I once went swimming at a surf beach in south-east Australia. A strong swimmer in the pool, my experience in surf was limited, but it was a hot day and I thought a little body surfing was in order. For the first fifteen minutes, it was great fun, but then an enormous wave smacked into me. Without having a chance to grab a breath, I was unceremoniously shoved under, rolled around and around in a maelstrom of black, sandy, foamy water until I had no idea which way was up and which down. With my lungs bursting for air, I lashed out with my feet, hoping they’d would find the sandy bottom and propel me to the surface. My head spinning, I shot upwards to the surface, gasping in a breath just in time.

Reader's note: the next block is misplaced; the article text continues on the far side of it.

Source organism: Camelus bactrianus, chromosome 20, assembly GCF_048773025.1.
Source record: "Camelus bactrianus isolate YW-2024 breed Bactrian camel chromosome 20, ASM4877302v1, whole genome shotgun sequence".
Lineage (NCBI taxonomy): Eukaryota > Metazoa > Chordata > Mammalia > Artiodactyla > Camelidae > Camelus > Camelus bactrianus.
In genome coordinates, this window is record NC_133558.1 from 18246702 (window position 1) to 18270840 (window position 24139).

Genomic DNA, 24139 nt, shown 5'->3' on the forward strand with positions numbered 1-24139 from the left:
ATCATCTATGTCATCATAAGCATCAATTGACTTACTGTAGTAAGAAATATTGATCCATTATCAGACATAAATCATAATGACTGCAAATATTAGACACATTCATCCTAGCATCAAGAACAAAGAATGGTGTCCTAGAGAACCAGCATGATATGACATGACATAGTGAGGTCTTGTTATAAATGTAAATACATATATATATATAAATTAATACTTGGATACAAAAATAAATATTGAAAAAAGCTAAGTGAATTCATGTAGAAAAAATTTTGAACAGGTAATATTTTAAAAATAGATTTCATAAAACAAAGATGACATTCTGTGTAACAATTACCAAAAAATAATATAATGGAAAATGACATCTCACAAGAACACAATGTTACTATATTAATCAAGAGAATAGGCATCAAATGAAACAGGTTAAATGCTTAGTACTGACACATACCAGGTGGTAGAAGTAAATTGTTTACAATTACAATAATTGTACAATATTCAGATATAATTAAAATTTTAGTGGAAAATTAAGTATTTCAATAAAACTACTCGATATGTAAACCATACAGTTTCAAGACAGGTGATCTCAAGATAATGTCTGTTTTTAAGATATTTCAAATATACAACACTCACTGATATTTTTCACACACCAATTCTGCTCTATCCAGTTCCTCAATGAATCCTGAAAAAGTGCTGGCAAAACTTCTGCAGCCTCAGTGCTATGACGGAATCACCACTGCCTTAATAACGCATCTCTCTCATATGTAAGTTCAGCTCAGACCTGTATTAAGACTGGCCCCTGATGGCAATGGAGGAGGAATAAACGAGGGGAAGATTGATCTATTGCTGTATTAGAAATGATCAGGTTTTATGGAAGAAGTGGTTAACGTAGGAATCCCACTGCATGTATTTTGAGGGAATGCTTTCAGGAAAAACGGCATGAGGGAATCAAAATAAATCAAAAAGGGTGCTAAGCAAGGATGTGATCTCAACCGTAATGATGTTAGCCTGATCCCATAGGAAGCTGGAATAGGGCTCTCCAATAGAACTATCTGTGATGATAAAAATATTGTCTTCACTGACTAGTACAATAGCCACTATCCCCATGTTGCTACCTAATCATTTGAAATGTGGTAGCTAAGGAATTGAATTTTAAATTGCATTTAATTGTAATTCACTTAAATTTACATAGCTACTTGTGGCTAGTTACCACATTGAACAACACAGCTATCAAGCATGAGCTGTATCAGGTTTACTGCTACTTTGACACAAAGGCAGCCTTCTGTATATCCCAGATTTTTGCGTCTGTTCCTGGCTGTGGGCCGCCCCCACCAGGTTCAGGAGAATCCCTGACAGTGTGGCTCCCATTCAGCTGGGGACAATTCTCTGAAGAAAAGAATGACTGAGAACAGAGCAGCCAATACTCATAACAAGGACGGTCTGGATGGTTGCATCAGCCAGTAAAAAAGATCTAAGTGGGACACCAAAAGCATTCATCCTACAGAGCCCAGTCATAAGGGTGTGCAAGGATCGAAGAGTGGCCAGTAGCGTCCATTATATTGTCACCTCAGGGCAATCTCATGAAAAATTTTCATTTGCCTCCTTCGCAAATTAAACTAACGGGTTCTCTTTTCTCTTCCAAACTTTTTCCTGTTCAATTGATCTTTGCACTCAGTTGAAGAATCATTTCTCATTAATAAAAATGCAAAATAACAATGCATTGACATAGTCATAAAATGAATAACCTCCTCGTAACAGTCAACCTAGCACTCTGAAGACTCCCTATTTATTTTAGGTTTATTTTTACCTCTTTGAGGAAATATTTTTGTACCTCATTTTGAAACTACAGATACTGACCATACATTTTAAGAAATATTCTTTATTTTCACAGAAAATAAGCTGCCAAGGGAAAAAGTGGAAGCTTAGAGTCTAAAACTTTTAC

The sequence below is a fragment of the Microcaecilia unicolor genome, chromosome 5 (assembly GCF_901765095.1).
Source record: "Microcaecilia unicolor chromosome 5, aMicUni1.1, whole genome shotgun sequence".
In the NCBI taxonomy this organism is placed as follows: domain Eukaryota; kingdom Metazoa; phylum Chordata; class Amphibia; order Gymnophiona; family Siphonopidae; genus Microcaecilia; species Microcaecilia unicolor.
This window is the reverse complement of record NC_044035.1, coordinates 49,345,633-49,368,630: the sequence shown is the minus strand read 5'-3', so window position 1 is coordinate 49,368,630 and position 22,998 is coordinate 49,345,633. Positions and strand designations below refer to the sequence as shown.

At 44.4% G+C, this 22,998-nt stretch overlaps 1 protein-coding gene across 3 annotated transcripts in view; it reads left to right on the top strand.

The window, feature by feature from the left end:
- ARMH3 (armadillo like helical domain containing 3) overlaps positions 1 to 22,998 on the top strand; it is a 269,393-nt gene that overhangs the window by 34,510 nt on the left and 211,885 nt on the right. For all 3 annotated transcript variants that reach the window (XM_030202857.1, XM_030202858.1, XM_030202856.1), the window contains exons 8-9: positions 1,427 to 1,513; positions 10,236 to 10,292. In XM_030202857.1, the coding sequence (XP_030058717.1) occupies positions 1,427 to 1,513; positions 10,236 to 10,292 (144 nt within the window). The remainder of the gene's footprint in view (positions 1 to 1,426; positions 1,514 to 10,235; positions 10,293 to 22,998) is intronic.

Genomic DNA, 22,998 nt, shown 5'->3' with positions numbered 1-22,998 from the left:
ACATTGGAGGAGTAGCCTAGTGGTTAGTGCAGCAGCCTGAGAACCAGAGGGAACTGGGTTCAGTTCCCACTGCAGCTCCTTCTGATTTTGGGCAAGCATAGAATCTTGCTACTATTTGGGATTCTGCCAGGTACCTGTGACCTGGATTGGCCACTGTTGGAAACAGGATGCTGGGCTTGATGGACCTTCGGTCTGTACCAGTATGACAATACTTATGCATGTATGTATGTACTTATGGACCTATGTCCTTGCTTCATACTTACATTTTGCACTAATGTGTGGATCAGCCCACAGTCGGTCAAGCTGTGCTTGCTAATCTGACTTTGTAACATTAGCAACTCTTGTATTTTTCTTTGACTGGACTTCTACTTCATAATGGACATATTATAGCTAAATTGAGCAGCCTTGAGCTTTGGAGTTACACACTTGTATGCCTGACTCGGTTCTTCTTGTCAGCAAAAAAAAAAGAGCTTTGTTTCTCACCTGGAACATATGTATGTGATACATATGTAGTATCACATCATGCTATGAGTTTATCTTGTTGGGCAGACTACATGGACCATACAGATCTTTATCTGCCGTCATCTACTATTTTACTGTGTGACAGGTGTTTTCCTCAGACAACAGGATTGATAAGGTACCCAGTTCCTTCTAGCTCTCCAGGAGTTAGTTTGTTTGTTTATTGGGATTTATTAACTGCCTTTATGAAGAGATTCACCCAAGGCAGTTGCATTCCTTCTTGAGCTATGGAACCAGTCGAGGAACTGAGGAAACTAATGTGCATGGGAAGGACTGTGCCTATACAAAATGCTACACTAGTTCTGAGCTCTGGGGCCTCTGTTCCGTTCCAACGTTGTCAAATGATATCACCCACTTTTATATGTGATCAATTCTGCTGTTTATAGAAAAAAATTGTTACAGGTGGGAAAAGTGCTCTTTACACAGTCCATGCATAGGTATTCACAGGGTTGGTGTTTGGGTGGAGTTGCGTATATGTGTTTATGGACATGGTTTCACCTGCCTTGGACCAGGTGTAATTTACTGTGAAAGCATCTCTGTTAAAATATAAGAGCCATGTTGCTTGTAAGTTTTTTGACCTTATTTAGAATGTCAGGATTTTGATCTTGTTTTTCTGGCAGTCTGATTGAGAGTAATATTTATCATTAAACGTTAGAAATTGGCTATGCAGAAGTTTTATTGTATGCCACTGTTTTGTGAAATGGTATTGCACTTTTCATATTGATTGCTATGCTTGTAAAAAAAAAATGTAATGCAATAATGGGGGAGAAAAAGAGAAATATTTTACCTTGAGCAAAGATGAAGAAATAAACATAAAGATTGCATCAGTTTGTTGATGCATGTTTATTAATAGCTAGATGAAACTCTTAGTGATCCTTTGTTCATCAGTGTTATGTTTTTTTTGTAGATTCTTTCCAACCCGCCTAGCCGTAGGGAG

Being made redundant from my job of six years felt horribly similar.
The last couple of days in Melbourne and Sydney have opened up debate once again about homophobia both in sports and in politics and questions are flooding forth about just how ready we are as a society to fully accept people of all sexualities. Jason Akermanis, a footballer, wrote in his newspaper column, that gay players should stay closeted because coming out would make it a bit awkward for the straight players when they all got into the showers. Yes – that was his reasoning. As though the discomfort or otherwise of one group of players was more important than the rights of another group of players to live open and honest lives.
A few years ago, when I finished reading Ffyona Campbell’s amazing account of her trek from the very bottom of the African continent to the top, On Foot Through Africa, I made the mistake of raving about it to a friend. Ffyona walked around the world, over a period of 11 years, breaking almost all the records men had previously set. My friend’s response was, “What’s the point?”
Jessica Watson sails home